Local MP Andrew Turner says the government intends to build around 7,000 wind turbines across the country. But the Danish-owned company insists that it is leaving Britain because there is a reduced demand for wind turbines in Europe.The Department of Energy and Climate Change says the Newport factory wasn't making turbines for Europe, but for the US market, to an entirely different specification. Vestas owners want to set up in the US. Climate Change Secretary Ed Miliband, insists one of the reasons for the firm's departure is that Britain is one of the most difficult countries in which to get planning permission.

As the Morning Star asks, how can the government have plans for the turbines without knowing where they are going to go? It also notes that according to Miliband, the government has worked with Vestas for some time to work out how the factory could be converted to produce blades for the UK market.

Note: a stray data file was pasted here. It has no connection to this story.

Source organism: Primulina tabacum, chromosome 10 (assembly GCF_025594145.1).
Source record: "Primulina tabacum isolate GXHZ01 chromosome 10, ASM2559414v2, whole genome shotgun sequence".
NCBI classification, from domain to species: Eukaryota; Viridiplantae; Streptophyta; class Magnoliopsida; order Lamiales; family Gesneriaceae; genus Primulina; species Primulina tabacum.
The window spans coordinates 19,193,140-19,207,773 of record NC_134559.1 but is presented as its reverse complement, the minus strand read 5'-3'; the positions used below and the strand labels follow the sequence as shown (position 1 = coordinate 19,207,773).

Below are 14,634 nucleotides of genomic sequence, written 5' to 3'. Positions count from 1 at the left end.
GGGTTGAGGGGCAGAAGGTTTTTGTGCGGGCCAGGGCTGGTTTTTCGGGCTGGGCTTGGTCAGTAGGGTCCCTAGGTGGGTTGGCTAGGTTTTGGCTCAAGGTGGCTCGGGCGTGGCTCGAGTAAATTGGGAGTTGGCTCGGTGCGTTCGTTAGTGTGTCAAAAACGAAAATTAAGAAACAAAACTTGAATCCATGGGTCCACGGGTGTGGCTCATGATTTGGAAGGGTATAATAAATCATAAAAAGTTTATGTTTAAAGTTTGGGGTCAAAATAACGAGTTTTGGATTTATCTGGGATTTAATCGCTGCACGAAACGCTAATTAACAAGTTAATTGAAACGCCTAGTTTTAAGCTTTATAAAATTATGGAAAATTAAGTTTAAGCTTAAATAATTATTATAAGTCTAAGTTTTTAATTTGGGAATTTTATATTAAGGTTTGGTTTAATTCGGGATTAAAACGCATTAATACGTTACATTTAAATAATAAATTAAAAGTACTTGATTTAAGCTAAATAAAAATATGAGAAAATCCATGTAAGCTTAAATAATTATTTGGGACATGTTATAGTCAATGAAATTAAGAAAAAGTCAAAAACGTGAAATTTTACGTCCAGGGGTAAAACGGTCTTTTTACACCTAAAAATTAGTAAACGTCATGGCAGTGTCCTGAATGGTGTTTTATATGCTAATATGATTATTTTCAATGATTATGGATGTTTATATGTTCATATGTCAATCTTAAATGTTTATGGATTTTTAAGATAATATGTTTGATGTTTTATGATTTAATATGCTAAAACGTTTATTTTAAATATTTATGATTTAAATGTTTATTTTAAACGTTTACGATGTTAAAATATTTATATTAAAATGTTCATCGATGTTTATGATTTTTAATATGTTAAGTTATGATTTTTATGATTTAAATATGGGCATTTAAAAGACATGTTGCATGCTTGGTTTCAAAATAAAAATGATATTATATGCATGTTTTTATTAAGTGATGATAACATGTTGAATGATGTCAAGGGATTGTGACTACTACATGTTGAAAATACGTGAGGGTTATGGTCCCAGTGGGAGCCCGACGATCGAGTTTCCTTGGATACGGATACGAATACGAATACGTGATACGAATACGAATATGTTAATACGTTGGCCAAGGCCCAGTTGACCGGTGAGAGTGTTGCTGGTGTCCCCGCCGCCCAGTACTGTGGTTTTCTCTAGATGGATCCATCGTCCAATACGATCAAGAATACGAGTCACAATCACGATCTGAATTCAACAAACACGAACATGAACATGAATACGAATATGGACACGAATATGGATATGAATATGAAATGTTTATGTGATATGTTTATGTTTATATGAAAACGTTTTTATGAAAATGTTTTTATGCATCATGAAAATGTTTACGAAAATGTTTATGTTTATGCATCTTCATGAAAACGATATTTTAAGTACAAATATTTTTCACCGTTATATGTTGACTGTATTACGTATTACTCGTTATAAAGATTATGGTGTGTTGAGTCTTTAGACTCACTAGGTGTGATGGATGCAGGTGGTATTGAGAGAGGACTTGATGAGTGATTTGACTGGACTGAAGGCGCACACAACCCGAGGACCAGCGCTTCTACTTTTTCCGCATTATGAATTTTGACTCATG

So what is going on? Is the government too uncertain about its energy and environment plans to convnce? Or is it just too easy, having pocketed subsidies from the British taxpayer, to pack up and sack workers in this country? Not because the workers will put up with it, but because while every possible consideration is given to capitalists, whatever damage they do to the country, the full weight of anti-union law and police are ready against workers and their unions should they resist.